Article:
This inspires me to drastically modify my final project. More specifically, rather than holding a one-visit exhibition, participants would be able to order a “mini-me”–a representation of a human body that is matched to the participants’ individual features such as height and body composition. Once they implement a proactive behavior that leads to health improvements, they would be able to manipulate the atoms of “their” bodies through the process described above. Their “mini-me” would be reinforcing in implementing and sustaining a positive, healthy lifestyle. More details to come as soon as I finalize this idea.

our self-destructive salvation 123

Posted on May 09, 2009 by maria_g

NOTE: For some reason, I am unable to insert images into the text. Thus, they appear as hyperlinks in this blog.

Essortment.com defines body modification as ” a universal art form that has been practiced for thousands of years.” The motivations for it include “sexual enhancement, a rite of passage, aesthetic reasons, denoting affiliation, trust and loyalty, religious or mystical affiliations, shock value, and self-expression.”

In a more modern context, body modification involves altering not only one’s exterior, but the anatomy within as well. Genetic modification has made it possible to produce identity-confused plants and glow-in-the-dark animals. Thus, one cannot help but wonder if the next step for transgenics will involve drastic modification of the human body.

Genetic and transgenic modification is not a new concept. GMOs can be found anywhere from agriculture to gene therapy. Thus it is necessary to set moral and legal requirements so as to ensure that genetic modification stays within reasonable boundaries.  But of course, this begs the question, “what is reasonable?” In the modern-day context of more than 4,200 religions, it is difficult to deem something morally appropriate, to say the least. Moreover, even though it is up to the individual to develop his/her own morals, all too often we become victims of the collective consciousness. Therefore, it is no wonder that people fail to see the greater good of genetic engineering (if executed within reasonable boundaries) and dismiss it as a big bad monster that strips humans of their…well…humanity. But what about all those ill-fated individuals with innate or acquired disorders such as MS or Alzheimers? What about those that spend every hour of every day in physical or mental agony because the society decided their pain is less important than some fluid, abstract concept of morality? Sure, in the context of such movies as The Sixth Day or The Island it might be easy to want to curb scientific progress, but the world is not black and white. For centuries we have been pushing social and scientific boundaries and blurring the distinction between good and bad. Homosexuality, for example was viewed by ancient Greeks as natural and appropriate; in the second half of the last century it was labeled as a mental disorder; and of course, nowaydays it is considered everything from normal to repulsive. Similarly, genetic modification is viewed as both positive/progressive and iniquitous/immoral, depending on the individual. As someone who insists on seeing both sides of the story, I believe that genetic modification could be our self-descructive salvation from innate illnesses an unexpected accidents.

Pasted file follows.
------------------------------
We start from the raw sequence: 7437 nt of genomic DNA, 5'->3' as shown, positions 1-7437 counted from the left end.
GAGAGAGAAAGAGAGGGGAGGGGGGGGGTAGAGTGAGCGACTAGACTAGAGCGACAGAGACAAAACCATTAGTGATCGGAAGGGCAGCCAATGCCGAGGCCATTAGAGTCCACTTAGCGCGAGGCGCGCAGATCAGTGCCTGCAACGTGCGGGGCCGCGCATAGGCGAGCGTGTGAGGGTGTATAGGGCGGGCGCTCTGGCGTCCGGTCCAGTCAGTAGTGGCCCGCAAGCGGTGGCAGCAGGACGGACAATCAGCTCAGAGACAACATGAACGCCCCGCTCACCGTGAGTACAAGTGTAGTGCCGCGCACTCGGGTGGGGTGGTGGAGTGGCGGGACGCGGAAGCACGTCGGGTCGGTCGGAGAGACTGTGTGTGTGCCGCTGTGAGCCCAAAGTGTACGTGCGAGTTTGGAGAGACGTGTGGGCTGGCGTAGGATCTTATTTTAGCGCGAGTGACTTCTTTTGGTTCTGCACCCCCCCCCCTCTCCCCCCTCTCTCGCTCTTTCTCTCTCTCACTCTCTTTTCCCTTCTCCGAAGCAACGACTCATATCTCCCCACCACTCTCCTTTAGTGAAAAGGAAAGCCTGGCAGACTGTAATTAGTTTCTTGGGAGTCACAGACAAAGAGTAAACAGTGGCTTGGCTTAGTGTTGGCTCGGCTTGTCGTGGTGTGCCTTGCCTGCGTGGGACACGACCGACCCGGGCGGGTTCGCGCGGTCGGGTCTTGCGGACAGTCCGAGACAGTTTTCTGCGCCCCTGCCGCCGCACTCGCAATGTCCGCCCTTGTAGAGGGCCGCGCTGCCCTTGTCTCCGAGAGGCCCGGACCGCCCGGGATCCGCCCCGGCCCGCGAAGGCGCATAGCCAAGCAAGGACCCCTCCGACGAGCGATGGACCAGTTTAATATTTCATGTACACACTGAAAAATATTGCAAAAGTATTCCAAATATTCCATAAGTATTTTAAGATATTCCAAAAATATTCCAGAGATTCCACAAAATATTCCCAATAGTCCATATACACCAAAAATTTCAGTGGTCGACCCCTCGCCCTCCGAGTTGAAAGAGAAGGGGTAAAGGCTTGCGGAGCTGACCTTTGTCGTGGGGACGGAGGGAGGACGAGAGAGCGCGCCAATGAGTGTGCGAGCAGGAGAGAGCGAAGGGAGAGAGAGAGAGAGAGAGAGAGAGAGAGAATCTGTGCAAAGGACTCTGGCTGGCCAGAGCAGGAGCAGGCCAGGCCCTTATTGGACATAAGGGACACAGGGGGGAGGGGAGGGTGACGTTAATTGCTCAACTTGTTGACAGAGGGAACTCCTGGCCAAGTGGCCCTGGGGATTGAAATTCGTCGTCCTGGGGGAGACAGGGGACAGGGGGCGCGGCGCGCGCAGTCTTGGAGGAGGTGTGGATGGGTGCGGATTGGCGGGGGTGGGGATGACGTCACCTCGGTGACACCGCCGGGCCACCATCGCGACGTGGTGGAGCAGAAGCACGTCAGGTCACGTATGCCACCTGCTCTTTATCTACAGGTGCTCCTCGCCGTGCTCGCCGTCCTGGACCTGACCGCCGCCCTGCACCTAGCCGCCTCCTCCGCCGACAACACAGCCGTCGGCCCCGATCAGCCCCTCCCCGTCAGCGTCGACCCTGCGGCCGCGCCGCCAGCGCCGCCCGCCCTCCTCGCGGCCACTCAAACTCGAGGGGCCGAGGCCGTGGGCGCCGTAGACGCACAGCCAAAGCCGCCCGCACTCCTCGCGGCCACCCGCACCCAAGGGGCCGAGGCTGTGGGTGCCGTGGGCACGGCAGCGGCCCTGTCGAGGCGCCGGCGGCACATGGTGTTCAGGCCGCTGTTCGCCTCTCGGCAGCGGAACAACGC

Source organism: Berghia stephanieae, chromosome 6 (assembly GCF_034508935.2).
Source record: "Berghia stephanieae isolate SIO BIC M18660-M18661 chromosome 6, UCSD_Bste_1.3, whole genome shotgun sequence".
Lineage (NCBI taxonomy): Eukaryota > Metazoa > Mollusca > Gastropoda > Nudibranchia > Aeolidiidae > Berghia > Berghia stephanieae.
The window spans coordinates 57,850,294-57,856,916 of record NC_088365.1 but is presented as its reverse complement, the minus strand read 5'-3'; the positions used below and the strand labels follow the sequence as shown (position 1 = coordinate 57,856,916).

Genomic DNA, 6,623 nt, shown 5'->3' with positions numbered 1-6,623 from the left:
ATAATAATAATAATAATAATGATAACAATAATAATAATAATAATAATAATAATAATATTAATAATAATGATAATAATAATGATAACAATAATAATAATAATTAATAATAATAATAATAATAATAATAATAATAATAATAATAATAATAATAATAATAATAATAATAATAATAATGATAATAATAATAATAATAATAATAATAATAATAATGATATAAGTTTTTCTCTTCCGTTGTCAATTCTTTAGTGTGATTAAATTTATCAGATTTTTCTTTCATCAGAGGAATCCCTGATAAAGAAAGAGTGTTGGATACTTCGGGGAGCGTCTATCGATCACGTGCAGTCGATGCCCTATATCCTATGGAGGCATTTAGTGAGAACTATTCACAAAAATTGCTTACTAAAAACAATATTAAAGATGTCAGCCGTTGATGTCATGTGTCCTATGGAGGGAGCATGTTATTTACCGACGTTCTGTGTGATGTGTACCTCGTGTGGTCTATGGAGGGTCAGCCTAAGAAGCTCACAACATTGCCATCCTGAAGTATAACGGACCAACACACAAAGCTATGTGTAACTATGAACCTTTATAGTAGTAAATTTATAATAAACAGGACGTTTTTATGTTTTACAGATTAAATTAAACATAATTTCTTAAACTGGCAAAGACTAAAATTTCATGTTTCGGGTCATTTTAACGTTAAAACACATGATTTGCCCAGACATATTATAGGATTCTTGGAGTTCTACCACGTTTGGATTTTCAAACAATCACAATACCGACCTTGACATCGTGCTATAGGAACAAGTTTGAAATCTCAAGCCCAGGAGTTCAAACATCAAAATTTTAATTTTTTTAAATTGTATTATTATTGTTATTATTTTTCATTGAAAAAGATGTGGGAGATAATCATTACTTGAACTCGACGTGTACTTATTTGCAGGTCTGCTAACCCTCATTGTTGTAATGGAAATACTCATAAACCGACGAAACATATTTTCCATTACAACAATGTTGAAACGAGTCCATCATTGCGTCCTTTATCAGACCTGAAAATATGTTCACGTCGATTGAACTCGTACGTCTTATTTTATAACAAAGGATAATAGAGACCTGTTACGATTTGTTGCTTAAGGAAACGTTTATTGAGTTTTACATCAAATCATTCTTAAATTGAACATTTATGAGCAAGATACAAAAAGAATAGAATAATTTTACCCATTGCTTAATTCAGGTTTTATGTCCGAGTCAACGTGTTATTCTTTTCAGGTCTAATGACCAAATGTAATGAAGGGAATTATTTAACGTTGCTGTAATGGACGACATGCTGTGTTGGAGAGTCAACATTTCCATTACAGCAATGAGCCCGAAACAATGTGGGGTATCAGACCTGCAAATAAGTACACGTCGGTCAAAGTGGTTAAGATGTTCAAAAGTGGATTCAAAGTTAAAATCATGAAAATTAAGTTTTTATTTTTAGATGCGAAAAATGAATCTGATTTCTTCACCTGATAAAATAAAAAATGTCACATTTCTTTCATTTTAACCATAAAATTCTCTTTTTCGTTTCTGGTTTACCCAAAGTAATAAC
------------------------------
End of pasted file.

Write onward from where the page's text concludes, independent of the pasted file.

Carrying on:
If a picture is worth a thousands words, what would those words be when looking at this picture, or perhaps this one? Are we on a course for improving our life or only destroying it? Only time will tell…

Transgenic Animals and Drugs- Rozalin 125

Posted on May 05, 2009 by rozalin

          Our curiosity and desire to lead longer lives has led us to tamper with nature in the quest of possibly finding that perfect cure. In regards to plants and our foods we have created genetically engineered fruits that can withstand really cold weather or rice that is enriched with vitamin A to help those who live in areas lacking proper nutrition. Learning about animals, though I must say, has been quite interesting but at the same time somewhat creepy.

          I think our desires to mess with the genetic codes of animals come from a good place. Most transgenic experiments with animals are done in order to produce medications we humans direly need. More importantly through trangenics the production of medication can become less expensive and thus available to those who need it most. A pharmaceutical company named Genzyme Transgenics is in the process of developing transgenic animals for the production of anticlotting agents from goat’s milk. Although this is a noble idea and one which can save hundreds of lives, I wonder what the repercussions are if this does get passed by the FDA and comes into production.

 By Patricia Piccinini. This sculpture was sort of the face of the Becoming Animal exhibition at Mass MoCA.. it was on a lot of their publications and posters about the show

Use of transgenics can be dangerous; we don’t know what the effects will be on the animals producing the milk and protein. If there are mutations then it would be possible to create viruses or people may have allergic reactions to a product made to save lives. However, we have lived thus far with many genetic modifications in our environment and seem to be doing ok.

When I googled for transgenic animals I came across this picture by Patricia Piccinini who focuses a great deal on transgenic animals and what they look like and the outcomes their existence has. I found this picture quite astounding and thought I would share it with you all.